Journal Article

FRD in optical fibres at low temperatures: investigations for Gemini's Wide-field Fibre Multi-Object Spectrograph

A. C. de Oliveira, L. S. de Oliveira, J. B. dos Santos, M. V. Arruda, L. G. C. dos Santos, F. Rodrigues and F. L. F. de Castro

in Monthly Notices of the Royal Astronomical Society

Published on behalf of The Royal Astronomical Society

Volume 413, issue 4, pages 3003-3012
Published in print June 2011 | ISSN: 0035-8711
Published online May 2011 | e-ISSN: 1365-2966 | DOI: http://dx.doi.org/10.1111/j.1365-2966.2011.18376.x
FRD in optical fibres at low temperatures: investigations for Gemini's Wide-field Fibre Multi-Object Spectrograph

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While there is no direct evidence for the deterioration in Focal Ratio Degradation (FRD) of optical fibres in severe temperature gradients, the fibre ends inserted into metallic containment devices such as steel ferrules can be a source of stress, and hence increased FRD at low temperatures. In such conditions, instruments using optical fibres may suffer some increase in FRD and consequent loss of system throughput when they are working in environments with significant thermal gradients, a common characteristic of ground-based observatories. In this paper we present results of experiments with optical fibres inserted in different materials as a part of our prototyping study for Gemini's Wide-field Multi-Object Spectrograph (WFMOS) project. Thermal effects and the use of new holding techniques will be discussed in the context of Integral Field Units and multi-fibres systems. In this work, we have used careful methodologies that give absolute measurements of FRD to quantify the advantages of using epoxy-based composites rather than metals as support structures for the fibre ends. This is shown to be especially important in minimizing thermally induced stresses in the fibre terminations. Not only is this important for optimizing fibre spectrograph performance but the benefits of using such materials are demonstrated in the minimization of positional variations and the avoidance of metal-to-glass delamination. Furthermore, by impregnating the composites with small zirconium oxide particles the composite materials supply their own fine polishing grit which aids significantly to the optical quality of the finished product.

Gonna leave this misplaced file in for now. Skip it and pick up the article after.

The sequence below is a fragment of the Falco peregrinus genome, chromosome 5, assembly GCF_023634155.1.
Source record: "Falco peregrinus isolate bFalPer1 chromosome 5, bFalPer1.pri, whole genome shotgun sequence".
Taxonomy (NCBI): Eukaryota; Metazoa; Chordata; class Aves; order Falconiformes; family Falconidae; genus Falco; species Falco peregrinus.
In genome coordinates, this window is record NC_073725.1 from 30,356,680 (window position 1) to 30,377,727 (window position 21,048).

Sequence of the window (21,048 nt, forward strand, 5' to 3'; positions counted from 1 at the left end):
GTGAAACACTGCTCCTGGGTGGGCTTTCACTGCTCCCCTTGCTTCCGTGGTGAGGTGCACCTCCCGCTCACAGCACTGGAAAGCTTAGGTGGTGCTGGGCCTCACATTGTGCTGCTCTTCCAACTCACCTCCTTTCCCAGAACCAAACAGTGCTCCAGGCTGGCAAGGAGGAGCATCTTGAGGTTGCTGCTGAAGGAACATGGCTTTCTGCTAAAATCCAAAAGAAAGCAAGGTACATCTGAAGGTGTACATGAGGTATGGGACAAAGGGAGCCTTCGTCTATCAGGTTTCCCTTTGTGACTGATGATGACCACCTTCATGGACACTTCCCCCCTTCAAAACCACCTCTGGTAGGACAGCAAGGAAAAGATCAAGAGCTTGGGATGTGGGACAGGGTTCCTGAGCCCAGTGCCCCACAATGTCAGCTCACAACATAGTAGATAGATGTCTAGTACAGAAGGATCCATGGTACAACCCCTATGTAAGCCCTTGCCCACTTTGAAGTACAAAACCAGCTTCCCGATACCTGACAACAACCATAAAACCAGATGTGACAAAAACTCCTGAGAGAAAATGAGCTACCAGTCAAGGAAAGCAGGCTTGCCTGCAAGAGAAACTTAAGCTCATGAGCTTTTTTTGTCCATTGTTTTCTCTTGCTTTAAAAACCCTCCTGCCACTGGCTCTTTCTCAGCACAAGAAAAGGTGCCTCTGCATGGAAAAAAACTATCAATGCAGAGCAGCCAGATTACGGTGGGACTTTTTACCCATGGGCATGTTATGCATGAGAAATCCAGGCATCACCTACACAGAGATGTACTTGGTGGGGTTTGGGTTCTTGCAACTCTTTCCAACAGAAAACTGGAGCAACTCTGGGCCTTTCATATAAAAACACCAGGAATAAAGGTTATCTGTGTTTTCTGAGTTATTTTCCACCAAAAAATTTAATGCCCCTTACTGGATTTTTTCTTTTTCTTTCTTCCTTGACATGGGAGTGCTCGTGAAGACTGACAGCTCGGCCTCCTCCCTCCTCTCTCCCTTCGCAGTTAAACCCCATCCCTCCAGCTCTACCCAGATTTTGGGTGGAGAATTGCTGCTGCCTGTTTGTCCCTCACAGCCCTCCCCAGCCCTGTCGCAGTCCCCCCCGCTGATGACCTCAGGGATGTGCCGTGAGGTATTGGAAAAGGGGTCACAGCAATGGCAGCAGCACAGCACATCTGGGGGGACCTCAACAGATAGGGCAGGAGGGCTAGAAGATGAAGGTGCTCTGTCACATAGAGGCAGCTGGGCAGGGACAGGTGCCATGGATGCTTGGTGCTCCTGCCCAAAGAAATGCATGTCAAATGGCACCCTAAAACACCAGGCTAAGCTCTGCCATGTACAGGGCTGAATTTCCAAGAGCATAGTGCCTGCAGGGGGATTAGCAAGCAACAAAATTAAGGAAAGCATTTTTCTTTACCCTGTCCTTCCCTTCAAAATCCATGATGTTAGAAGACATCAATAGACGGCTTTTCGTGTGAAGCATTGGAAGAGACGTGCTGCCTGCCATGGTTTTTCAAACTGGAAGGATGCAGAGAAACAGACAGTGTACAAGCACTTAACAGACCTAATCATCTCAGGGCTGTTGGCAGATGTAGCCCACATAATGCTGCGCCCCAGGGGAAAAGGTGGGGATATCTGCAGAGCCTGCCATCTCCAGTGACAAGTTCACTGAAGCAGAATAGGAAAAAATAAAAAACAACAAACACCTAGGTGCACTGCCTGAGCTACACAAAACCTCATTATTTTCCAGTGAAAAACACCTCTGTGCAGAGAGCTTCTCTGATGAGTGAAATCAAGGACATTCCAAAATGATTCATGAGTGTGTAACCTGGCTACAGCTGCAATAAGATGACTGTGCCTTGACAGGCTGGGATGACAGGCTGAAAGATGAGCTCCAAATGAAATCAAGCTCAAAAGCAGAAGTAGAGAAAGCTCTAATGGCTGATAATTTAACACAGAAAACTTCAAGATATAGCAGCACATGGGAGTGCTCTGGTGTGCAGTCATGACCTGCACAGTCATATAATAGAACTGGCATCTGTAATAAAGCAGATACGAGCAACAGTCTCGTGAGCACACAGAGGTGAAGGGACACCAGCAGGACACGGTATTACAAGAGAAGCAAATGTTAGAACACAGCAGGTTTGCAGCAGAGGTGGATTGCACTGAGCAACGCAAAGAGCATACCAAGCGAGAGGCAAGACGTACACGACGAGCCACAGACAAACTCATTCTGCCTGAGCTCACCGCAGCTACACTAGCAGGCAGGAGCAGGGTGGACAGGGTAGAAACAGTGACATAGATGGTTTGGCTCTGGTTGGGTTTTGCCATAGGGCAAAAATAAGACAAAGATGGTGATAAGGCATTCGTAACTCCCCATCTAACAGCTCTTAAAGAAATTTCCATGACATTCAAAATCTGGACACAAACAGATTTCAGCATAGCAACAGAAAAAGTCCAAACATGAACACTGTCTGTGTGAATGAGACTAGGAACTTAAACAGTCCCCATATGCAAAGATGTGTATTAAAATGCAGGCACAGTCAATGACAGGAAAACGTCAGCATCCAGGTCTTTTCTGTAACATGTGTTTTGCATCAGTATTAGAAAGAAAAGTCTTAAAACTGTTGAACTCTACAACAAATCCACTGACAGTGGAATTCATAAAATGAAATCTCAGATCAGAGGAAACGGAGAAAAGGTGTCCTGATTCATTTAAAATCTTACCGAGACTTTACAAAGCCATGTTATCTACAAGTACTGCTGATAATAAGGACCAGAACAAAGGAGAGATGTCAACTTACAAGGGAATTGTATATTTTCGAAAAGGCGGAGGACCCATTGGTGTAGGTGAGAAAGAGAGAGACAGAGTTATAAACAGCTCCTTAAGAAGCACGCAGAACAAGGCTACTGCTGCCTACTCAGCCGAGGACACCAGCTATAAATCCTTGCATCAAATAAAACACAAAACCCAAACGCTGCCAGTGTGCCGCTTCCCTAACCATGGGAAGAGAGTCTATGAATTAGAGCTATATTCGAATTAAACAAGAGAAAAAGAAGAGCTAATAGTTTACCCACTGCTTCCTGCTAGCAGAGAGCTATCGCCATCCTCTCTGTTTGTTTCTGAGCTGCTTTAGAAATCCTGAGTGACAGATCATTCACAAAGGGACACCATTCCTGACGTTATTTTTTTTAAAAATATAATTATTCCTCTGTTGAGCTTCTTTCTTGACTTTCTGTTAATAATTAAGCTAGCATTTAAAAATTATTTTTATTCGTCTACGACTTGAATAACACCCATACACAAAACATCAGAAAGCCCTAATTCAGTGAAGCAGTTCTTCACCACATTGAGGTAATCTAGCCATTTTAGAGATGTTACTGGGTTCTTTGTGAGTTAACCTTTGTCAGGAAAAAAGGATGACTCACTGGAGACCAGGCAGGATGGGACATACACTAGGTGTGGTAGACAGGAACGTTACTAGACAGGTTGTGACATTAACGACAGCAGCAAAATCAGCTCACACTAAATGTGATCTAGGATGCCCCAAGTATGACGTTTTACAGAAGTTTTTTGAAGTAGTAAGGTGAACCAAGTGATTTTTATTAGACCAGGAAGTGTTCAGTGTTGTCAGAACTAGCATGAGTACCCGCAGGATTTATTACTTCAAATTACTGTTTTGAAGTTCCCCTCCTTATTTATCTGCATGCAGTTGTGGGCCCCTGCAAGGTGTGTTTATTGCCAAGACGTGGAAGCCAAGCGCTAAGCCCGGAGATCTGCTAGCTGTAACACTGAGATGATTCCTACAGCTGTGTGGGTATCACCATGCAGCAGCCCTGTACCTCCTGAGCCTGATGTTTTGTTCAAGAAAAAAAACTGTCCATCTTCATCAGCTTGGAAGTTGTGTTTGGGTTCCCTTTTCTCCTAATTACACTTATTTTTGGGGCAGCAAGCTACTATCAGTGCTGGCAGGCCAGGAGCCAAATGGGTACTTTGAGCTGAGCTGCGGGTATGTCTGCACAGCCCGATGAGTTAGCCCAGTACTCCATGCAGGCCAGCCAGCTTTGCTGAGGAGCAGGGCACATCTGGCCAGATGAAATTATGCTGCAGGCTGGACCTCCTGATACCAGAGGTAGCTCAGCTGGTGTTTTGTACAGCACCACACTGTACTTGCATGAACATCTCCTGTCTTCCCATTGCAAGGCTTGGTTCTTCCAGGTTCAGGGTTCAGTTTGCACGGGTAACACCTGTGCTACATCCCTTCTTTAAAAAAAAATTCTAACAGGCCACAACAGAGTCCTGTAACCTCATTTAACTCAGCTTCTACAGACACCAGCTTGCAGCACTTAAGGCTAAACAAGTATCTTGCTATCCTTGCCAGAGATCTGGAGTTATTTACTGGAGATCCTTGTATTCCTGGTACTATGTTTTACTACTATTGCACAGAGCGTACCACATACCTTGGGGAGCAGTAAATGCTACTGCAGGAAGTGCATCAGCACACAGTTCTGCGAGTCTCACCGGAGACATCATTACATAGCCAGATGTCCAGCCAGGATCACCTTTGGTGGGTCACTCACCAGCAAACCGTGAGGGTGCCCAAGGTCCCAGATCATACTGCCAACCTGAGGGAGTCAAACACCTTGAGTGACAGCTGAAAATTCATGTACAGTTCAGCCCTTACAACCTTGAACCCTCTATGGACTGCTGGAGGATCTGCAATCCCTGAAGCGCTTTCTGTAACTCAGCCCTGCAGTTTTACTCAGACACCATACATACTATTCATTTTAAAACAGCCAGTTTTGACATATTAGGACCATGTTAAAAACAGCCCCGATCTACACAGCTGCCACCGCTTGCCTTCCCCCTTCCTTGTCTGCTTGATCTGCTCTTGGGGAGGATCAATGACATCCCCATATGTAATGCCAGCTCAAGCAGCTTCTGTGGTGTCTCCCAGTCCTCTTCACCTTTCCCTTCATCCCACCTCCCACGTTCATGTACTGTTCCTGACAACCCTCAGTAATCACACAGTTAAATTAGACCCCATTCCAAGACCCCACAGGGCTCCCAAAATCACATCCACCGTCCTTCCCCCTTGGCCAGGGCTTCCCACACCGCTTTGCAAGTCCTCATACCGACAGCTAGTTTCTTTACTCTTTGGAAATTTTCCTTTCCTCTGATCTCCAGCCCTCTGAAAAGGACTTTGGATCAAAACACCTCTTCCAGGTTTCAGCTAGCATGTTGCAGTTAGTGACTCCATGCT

Keywords: instrumentation: spectrographs; methods: laboratory; techniques: spectroscopic

Journal Article.  5932 words.  Illustrated.

Subjects: Astronomy and Astrophysics

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